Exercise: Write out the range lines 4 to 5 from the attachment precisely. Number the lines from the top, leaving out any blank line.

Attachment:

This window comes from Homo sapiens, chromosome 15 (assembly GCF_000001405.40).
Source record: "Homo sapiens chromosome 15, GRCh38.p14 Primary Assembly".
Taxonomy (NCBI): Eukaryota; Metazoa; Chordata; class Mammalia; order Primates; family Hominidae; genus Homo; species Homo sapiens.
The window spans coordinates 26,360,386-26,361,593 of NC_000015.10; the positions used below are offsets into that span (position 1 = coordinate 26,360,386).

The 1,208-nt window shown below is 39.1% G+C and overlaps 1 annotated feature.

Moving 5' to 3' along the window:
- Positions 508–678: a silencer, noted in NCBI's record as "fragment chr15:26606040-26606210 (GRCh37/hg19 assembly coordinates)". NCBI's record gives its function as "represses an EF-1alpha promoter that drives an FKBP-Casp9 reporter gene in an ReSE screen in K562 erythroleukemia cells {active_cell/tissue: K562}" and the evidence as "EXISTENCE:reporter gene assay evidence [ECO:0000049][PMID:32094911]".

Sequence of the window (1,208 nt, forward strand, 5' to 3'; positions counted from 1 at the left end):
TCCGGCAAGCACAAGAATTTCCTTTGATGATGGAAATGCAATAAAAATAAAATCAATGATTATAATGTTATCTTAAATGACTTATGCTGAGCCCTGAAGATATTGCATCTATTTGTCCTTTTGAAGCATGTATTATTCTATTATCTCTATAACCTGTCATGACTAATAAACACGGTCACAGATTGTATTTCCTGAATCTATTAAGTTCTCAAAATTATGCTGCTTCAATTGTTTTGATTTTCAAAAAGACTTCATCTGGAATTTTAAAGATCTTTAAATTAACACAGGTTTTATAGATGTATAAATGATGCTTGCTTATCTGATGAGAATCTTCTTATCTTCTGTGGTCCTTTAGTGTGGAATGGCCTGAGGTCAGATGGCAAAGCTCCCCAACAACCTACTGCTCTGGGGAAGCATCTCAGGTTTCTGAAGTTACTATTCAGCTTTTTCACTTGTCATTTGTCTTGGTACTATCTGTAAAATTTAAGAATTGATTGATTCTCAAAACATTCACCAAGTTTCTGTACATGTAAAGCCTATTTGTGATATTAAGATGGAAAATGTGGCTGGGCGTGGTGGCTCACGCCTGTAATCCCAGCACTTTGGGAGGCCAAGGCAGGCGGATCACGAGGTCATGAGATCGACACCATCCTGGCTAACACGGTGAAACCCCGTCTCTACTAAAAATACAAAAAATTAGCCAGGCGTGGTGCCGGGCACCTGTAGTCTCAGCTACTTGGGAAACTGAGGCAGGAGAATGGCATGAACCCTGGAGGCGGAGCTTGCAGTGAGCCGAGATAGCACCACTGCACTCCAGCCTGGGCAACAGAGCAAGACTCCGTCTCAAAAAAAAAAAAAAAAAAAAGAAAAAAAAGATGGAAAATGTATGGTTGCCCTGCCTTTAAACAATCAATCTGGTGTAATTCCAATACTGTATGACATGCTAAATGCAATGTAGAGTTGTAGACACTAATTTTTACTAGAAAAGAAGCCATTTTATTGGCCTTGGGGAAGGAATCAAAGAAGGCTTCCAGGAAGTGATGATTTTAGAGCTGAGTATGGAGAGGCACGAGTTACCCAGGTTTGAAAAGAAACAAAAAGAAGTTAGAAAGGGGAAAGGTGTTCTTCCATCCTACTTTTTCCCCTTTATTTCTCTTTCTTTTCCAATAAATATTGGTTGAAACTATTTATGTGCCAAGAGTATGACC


The window spans coordinates 26,360,386-26,361,593 of NC_000015.10; the positions used below are offsets into that span (position 1 = coordinate 26,360,386).

The 1,208-nt window shown below is 39.1% G+C and overlaps 1 annotated feature.